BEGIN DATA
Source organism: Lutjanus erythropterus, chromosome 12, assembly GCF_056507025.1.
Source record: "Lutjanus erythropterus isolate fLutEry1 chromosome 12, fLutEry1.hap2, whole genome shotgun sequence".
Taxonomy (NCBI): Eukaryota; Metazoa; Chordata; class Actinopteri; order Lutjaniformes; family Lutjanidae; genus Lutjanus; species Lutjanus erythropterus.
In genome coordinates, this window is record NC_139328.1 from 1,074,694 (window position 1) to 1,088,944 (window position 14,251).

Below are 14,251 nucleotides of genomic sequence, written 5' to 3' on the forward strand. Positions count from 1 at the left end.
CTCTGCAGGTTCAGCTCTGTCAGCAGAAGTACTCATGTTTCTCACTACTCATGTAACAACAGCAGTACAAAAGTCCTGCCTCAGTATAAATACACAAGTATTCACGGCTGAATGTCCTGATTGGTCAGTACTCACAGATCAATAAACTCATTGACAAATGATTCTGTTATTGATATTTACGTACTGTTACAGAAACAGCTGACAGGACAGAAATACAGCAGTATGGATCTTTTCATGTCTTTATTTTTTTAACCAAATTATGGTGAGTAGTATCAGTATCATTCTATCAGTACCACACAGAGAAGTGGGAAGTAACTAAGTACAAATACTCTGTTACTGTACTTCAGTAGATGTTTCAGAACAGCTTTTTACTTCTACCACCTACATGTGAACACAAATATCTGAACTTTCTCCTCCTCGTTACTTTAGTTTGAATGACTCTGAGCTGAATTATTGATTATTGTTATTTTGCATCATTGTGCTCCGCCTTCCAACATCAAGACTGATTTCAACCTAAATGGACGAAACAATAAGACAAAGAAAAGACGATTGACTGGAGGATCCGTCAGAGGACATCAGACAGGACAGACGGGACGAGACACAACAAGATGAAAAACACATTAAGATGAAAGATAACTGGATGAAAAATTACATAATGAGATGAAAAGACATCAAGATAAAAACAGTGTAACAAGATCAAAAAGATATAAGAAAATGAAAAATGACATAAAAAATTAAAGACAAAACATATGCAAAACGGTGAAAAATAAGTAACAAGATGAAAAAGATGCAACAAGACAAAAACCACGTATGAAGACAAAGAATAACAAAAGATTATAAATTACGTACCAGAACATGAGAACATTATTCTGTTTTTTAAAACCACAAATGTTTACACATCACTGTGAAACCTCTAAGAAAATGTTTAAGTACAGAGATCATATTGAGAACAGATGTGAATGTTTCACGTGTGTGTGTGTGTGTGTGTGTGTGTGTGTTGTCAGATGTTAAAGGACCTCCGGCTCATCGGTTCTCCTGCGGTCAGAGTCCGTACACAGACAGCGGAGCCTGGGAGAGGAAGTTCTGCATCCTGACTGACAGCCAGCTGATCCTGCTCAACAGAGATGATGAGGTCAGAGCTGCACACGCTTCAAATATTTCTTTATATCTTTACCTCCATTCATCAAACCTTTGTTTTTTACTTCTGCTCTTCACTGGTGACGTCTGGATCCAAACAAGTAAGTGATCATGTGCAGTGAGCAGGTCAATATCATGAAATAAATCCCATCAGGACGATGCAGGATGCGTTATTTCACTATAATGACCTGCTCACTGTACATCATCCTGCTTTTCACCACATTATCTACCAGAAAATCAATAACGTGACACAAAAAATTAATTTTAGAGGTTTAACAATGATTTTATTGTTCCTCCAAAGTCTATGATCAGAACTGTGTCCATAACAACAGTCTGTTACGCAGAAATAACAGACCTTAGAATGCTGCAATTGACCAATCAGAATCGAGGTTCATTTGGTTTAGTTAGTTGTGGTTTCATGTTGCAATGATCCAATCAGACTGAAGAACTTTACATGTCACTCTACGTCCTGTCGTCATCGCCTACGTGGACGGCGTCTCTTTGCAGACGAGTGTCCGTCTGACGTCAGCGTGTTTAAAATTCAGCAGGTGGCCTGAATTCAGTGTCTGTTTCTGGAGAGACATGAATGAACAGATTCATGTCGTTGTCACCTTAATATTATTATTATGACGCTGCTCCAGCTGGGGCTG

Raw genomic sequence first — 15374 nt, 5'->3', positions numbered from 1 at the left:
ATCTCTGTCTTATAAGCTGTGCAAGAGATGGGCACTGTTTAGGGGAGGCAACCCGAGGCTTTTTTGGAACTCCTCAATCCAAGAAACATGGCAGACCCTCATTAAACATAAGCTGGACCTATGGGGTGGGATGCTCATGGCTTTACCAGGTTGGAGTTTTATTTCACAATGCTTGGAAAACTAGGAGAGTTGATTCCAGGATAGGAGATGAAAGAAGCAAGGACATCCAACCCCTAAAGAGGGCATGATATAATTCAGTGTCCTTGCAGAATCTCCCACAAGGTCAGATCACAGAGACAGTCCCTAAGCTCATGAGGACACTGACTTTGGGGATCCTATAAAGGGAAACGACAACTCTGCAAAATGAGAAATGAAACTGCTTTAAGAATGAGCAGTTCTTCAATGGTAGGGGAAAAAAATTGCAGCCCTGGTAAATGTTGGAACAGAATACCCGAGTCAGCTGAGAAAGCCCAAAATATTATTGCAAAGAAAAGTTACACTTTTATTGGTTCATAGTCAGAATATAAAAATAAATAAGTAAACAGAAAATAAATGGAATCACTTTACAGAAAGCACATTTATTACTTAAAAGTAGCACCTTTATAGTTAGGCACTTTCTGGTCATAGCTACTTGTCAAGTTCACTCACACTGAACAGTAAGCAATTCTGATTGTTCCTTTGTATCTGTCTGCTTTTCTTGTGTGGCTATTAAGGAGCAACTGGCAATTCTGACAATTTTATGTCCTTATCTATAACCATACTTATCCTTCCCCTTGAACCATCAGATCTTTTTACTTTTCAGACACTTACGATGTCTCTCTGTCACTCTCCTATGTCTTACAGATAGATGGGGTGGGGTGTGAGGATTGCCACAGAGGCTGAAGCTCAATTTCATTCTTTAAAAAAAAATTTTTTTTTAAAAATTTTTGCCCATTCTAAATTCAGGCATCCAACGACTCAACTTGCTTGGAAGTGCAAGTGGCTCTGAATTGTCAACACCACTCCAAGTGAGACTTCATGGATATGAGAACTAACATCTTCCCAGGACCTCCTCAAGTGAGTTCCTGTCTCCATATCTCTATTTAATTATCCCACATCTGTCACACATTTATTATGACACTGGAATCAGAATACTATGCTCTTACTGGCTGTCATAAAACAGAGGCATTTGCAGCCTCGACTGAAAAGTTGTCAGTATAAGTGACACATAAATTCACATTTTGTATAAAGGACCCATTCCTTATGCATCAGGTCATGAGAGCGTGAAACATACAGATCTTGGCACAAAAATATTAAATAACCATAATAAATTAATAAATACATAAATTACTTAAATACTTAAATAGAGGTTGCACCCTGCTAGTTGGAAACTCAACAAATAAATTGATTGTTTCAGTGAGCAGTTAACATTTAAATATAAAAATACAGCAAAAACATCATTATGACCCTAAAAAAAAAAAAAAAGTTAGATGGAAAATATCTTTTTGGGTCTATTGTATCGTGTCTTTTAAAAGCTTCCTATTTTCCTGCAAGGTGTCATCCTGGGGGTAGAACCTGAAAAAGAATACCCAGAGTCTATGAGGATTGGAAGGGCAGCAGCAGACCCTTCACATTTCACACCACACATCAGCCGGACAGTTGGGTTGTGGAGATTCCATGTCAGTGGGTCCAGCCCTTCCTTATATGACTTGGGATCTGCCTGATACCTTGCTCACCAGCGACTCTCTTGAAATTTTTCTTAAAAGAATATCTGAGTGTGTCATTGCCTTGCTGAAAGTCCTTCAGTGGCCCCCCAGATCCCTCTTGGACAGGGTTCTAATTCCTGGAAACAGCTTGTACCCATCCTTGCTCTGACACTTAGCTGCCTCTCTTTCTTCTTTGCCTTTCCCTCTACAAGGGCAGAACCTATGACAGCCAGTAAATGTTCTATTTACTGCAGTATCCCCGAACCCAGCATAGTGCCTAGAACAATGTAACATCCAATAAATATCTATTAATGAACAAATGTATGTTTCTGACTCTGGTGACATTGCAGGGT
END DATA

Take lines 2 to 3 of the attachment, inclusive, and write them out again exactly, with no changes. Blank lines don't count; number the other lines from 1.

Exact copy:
Source record: "Lutjanus erythropterus isolate fLutEry1 chromosome 12, fLutEry1.hap2, whole genome shotgun sequence".
Taxonomy (NCBI): Eukaryota; Metazoa; Chordata; class Actinopteri; order Lutjaniformes; family Lutjanidae; genus Lutjanus; species Lutjanus erythropterus.